A healthy, balanced diet and regular
exercise are powerful tools for managing type 2 diabetes. They can
help you keep your blood glucose levels under control, and improve
your overall health and wellbeing.
Whether you're looking to make a complete lifestyle change, or just for some meal or activity ideas, you'll find useful information and resources in this section.
Making healthy food choices can be a challenge, especially when it
seems easier just to choose something convenient, or to have what
everyone else is having. But eating well means learning to make
healthy choices for you – regardless of where you are or who you are
Remember, a nutritious menu doesn't have to cost more or take longer to prepare. Your diabetes care team can help you create a healthy meal plan that fits with your daily routines.
Small changes can make a big difference to your diet. You can change the way food is prepared, for instance grilling instead of frying in oil, or substitute low-sugar or low-fat alternatives. Here are six simple food swaps that can make your meal instantly healthier.
It's important to read the labels on foods so you know their carbohydrate content. Glucose is a carbohydrate, so the amount and type of carbohydrate you consume may affect your blood glucose levels – as well the dosage of insulin you need if you are on insulin therapy.
Keeping track of your carbohydrate intake – also known as 'counting carbs' – can be complicated, but there are lots of tools, apps, and online references available to help you get started.
People with type 2 diabetes can still enjoy alcohol, but be aware that it can have unpredictable effects on your blood glucose levels. The sugar in alcoholic drinks causes a sharp rise in blood glucose, but when combined with diabetes medications alcohol can also cause hypoglycaemia, or low blood glucose. A sensible rule is to always drink in moderation and never on an empty stomach.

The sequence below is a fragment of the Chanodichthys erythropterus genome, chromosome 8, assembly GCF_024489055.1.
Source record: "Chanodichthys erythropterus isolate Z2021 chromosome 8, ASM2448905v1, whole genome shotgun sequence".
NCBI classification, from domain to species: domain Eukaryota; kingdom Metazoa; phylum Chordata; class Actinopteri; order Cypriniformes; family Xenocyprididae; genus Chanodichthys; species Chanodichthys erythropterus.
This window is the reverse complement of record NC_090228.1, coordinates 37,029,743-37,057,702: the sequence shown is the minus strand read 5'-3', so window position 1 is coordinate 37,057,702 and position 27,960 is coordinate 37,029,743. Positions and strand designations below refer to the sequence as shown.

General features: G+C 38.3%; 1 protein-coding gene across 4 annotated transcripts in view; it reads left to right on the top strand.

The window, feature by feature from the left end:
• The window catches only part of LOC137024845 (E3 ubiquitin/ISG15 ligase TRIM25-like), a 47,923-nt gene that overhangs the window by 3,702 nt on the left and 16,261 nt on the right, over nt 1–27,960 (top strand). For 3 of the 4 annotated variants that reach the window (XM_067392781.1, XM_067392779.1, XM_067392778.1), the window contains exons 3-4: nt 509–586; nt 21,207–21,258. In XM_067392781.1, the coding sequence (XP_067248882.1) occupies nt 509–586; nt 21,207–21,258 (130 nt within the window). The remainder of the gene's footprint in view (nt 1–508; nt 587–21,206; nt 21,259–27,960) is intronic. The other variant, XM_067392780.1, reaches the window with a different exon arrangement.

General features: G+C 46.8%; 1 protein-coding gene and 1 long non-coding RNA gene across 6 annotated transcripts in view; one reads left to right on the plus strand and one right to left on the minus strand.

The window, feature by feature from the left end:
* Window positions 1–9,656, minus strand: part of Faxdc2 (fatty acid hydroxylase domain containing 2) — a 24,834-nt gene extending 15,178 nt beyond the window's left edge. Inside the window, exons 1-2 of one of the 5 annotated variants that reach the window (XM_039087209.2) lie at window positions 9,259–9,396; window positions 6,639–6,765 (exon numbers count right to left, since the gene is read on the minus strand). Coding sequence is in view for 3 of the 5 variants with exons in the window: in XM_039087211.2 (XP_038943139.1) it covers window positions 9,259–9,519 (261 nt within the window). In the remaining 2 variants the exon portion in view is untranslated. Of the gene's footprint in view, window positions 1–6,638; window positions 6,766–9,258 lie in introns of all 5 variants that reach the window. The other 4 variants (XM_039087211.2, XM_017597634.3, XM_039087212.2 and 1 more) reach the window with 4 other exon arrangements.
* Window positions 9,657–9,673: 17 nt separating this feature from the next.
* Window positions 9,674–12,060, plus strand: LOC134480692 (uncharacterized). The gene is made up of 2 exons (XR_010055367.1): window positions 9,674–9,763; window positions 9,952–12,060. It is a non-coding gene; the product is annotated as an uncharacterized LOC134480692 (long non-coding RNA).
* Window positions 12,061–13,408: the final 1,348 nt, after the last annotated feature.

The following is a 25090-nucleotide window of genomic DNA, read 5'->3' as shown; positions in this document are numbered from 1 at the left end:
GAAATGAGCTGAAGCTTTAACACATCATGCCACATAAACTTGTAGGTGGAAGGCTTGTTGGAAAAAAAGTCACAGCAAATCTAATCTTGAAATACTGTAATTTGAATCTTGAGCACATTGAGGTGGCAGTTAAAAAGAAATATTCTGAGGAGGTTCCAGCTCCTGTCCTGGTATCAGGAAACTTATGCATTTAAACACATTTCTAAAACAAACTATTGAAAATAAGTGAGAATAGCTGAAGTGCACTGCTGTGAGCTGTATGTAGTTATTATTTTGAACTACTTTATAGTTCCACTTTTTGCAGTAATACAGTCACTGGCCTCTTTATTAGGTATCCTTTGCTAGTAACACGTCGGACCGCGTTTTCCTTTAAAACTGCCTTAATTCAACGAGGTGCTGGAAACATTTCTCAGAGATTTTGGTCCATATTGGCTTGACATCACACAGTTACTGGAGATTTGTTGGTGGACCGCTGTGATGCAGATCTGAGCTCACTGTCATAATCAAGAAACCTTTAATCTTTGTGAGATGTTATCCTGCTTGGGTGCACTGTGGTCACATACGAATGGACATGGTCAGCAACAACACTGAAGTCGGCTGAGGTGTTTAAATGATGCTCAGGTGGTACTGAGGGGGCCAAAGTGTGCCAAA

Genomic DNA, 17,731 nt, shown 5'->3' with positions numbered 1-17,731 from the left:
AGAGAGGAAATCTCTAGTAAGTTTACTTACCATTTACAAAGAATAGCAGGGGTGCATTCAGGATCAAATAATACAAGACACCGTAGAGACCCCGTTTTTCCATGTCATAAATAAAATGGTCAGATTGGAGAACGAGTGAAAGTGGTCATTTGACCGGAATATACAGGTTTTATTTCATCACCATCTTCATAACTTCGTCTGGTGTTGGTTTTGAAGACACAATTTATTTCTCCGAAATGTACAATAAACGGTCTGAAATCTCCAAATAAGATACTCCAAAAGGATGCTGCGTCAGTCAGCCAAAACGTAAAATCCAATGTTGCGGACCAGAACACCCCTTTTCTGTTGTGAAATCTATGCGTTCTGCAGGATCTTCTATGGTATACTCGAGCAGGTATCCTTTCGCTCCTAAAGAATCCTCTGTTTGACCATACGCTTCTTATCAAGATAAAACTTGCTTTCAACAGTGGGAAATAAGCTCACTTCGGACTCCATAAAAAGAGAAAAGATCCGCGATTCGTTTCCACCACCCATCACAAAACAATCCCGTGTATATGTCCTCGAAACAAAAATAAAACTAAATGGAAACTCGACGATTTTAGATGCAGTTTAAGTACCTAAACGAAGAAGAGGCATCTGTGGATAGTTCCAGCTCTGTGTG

Regular exercise can help you control
your blood glucose levels, lose weight and improve your physical and
mental health. Even a small increase in physical activity can make a
difference. If you have not been active for a while, start with just
5–10 minutes exercise a day, and then add a few minutes each week
until you reach your goal.
It's also important that you find an activity that suits you. This will make you more likely to stick with it and enjoy the benefits of an active lifestyle. Here are some ideas for low impact-activities to help you get started.
It is extremely important that you check with your healthcare professional before you start any exercise more strenuous than a walking programme.
DISEASE EXPERIENCE EXPERT PANELS
At Novo Nordisk, we consider people living with serious chronic
diseases to be experts in their own right. That's why we invite them
to become members of our Disease Experience Expert Panels (DEEPs).
DEEP members are able to provide disease-specific insights and advice
based on real-world experiences. This input guides us as we work to
develop better treatments and meaningful support for people living
with chronic diseases worldwide.
Share insights about your active life with type 2 diabetes
Insulin pumps are small portable devices that provide your body with mealtime insulin throughout the day. Pumps remove the need for multiple injections, and can offer more flexible insulin dosing when used during sports or exercise.
Having type 2 diabetes doesn't mean you should expect less out of life. But you will need to learn how to manage your blood glucose for different situations, and for different activities, so you can stay healthy and active. We have lots of information and resources to help you get started.